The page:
How to Turn a Forest Into a Desert

Anyone familiar with the Supreme Court’s landmark decision in Massachusetts v. EPA will also know Georgia v. Tennessee Copper, the landmark 1907 decision used by the Massachusetts court to hold that states have standing to challenge EPA’s failure to promulgate climate change regulations.  Courtesy of the Journal of American History, I have discovered that there is a recent full-length book on the Tennessee Copper decision.  The author is Duncan Maysilles, a environmental lawyer at the blue chip Atlanta firm of King & Spaulding.

The blurb from the University of North Carolina Press (which maintains excellent lists in both law and history), is revealing:

It is hard to make a desert in a place that receives sixty inches of rain each year. But after decades of copper mining, all that remained of the old hardwood forests in the Ducktown Mining District of the Southern Appalachian Mountains was a fifty-square mile barren expanse of heavily gullied red hills–a landscape created by sulfur dioxide smoke from copper smelting and destructive logging practices. In Ducktown Smoke, Duncan Maysilles examines this environmental disaster, one of the worst the South has experienced, and its impact on environmental law and Appalachian conservation.

JAH’s reviewer, LSU’s Robert Outland, adds an additional gloss on a positive review, noting that the “refining method’s large appetite for firewood and the emission of sulfur dioxide from the heated iron ore created a lasting virtual desert in a region that received ample rainfall and had been known for its lush gree foliage.”  But Outland also notes that Maysilles “appreciates the complex relationship between the copper companies and the people of southern Appalachia.  While thousands of farm families may have suffered direct economic loss from the poisonous smoke, thousands of employees, many from the affected families, would have lost their jobs and steady income had judgments against the companies been harsh enough to force them to close.”  Eventually, Congress made the call, giving EPA the authority to promulgate air quality standards and cleanup requirements, eventually making copper smelting unprofitable.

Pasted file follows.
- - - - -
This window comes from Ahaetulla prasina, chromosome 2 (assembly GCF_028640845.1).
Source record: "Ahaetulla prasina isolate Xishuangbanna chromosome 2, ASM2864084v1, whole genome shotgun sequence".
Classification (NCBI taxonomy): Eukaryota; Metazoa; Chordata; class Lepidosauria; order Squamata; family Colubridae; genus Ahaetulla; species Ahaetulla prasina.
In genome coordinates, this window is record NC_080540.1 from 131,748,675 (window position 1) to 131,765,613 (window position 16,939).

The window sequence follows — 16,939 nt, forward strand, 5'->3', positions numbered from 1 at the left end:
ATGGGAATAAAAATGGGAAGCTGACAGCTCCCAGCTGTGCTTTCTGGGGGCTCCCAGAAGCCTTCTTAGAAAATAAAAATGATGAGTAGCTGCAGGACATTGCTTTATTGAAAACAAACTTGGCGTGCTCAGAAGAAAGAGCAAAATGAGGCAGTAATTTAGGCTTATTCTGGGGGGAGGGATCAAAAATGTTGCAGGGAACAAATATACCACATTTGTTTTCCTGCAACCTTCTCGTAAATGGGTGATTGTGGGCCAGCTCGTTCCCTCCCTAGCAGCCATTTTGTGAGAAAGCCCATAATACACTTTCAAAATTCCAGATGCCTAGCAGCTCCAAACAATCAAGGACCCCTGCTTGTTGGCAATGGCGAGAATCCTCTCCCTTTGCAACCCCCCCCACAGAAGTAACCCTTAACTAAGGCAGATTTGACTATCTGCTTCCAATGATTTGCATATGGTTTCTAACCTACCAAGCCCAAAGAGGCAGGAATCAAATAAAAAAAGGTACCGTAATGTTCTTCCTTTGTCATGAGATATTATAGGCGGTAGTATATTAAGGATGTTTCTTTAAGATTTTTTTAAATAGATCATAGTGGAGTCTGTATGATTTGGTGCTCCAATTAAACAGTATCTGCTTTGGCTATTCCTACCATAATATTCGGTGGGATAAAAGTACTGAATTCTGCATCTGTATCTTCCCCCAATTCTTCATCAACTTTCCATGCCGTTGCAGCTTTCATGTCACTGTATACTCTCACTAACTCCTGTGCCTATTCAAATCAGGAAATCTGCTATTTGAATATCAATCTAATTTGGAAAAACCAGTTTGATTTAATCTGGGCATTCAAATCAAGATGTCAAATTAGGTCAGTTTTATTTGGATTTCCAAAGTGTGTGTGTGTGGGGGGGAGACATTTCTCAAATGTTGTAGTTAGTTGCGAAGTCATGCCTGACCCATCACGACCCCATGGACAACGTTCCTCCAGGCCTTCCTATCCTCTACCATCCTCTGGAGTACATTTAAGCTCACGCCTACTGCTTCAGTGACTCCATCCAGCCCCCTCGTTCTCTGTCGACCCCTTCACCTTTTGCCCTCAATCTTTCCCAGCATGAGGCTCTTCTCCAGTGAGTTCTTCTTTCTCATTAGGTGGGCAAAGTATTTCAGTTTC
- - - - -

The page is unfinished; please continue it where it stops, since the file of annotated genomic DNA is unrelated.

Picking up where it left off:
If one believes the distinguished science journalist Fred Pearce, the saga presents something of a happy ending:

In the end, it is a story of environmental redemption, too. Copper mining finally ended in 1987 and sulphuric acid production in 2000. While the Ducktown desert still drains acid and metals into the rivers, ecological restoration has been under way for a decade and pines now cover much of the once ravaged land. And in this post-industrial landscape, tourism is the big new industry, with hikers and other nature enthusiasts flocking to the protected Chattahoochee National Forest that surrounds Ducktown.

Ducktown Smoke might not break any new ground concerning formal legal doctrine.  But it does promise to shed new light on the practical, on-the-ground costs of both extractive industries and environmental regulation.  In this sense, it can serve as a useful reminder about why many of us are in this business to begin with.

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